Last night’s speech offered a realistic and encouraging vision of the future. It was delivered in a statesmanlike tone, was partisan in the best sense of the term – substantive, specific, based on conviction – yet its delivery addressed its primary opponent in a pointedly respectful, exemplary fashion.
On substance, it was also a serious speech.
Anchored upon one Big Idea, tax reform based on a flattened tax code – i.e. a decipherable, transparent tax system that’s harder to exploit, avoid or lobby – this speech took the initiative in shaping the urgently overdue conversation American politics is failing to have: How can America fund its future in a way that is fair to all, shares benefits among all but also demands sacrifice from all?
A flattened tax code is an argument with many flaws but it’s at least an argument, particularly in this era of perfectly rational left and right wing popular anger, that offers a new and workable response to core fiscal and even core legitimacy questions.
It’s a shame then, at least for this Obama supporter, that it was delivered by Mitch Daniels as a rebuttal to President Obama’s STOU.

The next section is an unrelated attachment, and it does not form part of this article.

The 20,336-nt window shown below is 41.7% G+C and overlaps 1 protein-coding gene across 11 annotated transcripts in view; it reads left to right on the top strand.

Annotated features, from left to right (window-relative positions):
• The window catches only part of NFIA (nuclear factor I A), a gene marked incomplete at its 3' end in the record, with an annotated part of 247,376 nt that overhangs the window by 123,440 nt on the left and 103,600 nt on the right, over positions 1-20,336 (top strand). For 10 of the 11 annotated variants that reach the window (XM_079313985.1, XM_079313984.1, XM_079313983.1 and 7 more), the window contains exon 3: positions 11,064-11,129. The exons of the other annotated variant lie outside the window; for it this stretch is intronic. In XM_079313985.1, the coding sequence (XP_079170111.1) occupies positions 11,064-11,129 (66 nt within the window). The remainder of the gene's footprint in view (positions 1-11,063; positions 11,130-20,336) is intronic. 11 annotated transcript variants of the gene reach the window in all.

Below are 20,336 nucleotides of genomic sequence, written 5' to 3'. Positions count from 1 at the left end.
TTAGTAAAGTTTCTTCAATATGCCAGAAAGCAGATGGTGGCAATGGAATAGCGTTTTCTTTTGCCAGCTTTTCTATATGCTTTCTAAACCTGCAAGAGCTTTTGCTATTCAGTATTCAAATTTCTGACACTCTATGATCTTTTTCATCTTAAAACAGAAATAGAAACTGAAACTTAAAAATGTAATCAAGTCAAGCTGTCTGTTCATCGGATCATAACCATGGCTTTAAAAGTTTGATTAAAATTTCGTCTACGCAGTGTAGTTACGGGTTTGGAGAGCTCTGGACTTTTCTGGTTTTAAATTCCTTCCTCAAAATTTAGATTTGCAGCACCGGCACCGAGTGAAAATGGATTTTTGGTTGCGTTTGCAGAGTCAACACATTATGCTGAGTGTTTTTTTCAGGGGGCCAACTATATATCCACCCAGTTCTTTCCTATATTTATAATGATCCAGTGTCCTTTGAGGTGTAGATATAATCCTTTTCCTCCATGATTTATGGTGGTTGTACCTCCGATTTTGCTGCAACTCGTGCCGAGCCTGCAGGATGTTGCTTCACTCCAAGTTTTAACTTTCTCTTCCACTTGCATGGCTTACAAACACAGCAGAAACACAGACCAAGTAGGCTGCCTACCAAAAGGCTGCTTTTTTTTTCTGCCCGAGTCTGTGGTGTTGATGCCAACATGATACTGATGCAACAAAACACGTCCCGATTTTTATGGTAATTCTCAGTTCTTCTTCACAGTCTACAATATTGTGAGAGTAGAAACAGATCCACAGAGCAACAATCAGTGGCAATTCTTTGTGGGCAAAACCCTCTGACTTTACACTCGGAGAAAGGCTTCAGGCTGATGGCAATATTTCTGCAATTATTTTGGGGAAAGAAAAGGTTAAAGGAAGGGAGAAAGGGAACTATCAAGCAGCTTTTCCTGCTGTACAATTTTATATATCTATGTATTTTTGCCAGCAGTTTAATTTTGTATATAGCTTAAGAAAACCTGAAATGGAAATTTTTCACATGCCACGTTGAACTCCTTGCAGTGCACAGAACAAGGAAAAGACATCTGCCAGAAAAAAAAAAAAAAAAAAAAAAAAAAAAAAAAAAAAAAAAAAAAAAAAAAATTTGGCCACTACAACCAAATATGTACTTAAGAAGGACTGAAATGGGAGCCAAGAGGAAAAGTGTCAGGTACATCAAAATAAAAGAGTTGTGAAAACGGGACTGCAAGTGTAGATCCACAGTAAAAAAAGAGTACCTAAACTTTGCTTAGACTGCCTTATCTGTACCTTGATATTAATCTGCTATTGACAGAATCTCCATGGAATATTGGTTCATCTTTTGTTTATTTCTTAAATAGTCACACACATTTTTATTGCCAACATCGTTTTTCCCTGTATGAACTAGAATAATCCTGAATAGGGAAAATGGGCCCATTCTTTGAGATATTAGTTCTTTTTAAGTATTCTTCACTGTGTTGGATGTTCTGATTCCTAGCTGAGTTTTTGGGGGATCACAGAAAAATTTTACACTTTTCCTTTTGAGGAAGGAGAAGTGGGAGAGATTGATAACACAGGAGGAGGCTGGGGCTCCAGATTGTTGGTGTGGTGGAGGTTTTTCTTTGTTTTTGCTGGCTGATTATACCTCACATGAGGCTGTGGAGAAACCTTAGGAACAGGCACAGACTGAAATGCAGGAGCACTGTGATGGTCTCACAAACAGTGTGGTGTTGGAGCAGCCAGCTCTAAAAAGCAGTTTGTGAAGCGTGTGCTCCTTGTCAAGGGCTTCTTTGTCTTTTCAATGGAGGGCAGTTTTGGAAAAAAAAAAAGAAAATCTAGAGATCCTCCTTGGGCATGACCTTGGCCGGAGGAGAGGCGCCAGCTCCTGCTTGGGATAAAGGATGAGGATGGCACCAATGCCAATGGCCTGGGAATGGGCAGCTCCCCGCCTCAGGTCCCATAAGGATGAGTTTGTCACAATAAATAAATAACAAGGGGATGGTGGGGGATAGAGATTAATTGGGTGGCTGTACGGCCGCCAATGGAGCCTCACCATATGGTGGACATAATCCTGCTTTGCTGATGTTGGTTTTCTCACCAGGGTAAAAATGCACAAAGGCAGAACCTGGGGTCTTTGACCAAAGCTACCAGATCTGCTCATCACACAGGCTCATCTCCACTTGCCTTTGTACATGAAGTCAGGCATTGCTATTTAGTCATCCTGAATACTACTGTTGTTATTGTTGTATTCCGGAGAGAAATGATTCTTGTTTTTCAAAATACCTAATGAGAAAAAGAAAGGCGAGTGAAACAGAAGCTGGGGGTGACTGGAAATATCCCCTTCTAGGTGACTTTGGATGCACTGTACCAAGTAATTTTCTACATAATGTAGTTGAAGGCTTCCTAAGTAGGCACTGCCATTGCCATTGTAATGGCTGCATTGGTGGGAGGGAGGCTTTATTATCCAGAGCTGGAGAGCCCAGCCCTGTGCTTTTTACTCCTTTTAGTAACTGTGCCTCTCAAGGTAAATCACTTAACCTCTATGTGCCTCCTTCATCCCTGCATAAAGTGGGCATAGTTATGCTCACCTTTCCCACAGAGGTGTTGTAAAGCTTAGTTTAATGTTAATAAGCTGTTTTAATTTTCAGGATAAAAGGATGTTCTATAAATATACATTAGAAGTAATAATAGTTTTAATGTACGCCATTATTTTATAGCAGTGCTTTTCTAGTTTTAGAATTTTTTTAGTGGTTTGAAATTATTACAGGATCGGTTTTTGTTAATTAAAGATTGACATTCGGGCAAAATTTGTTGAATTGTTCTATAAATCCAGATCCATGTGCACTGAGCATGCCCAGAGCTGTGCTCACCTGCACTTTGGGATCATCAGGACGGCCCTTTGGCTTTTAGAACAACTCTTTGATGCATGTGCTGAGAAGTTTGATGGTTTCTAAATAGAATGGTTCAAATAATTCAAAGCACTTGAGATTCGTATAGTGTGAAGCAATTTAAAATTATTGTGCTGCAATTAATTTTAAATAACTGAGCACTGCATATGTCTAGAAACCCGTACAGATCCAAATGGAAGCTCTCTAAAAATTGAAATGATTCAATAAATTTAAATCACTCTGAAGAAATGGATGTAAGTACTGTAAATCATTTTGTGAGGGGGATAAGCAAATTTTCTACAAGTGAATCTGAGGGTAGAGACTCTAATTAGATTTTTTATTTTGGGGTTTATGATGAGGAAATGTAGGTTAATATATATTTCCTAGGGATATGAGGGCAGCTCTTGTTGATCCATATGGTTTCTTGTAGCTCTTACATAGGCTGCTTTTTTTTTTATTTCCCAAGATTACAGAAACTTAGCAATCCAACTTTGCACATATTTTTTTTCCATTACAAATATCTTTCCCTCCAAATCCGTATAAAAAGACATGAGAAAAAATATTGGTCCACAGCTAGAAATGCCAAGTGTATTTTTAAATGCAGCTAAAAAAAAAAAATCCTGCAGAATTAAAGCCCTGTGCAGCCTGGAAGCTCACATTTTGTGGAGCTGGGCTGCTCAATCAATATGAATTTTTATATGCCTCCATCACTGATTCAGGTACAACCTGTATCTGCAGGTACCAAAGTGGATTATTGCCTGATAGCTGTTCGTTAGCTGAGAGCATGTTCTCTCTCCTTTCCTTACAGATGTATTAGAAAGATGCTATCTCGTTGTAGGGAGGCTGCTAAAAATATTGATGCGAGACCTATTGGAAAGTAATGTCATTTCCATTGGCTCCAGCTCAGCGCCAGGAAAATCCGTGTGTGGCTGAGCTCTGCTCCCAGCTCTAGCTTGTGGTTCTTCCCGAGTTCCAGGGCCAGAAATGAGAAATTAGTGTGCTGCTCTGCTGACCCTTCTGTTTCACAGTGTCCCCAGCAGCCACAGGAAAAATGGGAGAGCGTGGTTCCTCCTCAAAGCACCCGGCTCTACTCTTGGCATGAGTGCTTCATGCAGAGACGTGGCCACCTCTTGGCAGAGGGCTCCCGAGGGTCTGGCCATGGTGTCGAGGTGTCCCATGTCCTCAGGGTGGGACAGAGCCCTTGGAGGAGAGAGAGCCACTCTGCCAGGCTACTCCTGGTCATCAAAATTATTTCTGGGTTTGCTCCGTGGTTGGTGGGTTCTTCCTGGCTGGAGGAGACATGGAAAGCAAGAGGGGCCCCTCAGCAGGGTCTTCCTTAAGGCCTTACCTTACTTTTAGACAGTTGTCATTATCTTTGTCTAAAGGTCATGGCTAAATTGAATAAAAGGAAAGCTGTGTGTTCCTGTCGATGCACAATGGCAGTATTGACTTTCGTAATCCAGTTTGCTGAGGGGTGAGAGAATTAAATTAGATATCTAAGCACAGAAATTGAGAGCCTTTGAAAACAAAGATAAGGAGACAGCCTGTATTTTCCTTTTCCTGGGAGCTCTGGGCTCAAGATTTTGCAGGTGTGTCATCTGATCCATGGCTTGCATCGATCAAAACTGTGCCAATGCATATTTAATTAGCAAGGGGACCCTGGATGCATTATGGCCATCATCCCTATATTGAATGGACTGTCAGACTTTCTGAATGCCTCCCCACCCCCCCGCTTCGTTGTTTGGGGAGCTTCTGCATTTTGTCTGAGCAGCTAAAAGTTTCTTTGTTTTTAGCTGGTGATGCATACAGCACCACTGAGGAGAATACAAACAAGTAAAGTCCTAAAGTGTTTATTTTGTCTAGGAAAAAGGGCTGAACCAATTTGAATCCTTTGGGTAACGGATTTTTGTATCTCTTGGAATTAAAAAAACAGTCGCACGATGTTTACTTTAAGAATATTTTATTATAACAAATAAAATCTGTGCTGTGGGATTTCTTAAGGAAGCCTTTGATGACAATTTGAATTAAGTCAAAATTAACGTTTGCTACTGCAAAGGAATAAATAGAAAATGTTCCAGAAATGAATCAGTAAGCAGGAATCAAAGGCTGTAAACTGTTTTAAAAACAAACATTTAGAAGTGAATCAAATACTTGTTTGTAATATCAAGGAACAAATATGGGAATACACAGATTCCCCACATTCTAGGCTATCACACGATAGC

In contrast, President Obama’s State of the Union speech was designed to induce supporters like this one into reacting like a kid who in the run-up to Christmas morning, receives a letter of intent from Santa; a promise that all the goodies are available but we need to bill the rich neighbour’s tab.
Liberals and progressives may disagree; of course – they’ll argue – the 2012 SOTU was an election year speech written by focus groups for (progressive) lobby groups. Isn’t this reasonable and rational?
Yes – if your name is President Hillary Clinton and your base is heavily dependent on the working poor and middle class. And you actually believe that the problem with a rigged tax code is less the rigging and more the beneficiaries.
But this was President Obama’s SOTU. Hillary Clinton was defeated, was she not, by the promise – and promises – of the self-styled Transformation President?
Obama may have little to fear from nominee Gingrich and clearly this speech was designed to hobble the poster star of the One Percenters: Mr 13%, Mitt Romney. But when the transformative rhetoric – and substance – is coming from the GOP’s Mitch Daniels it’s a bit, well, disappointing.
But, at least long term, there’s reason to be encouraged too. Roll on 2016.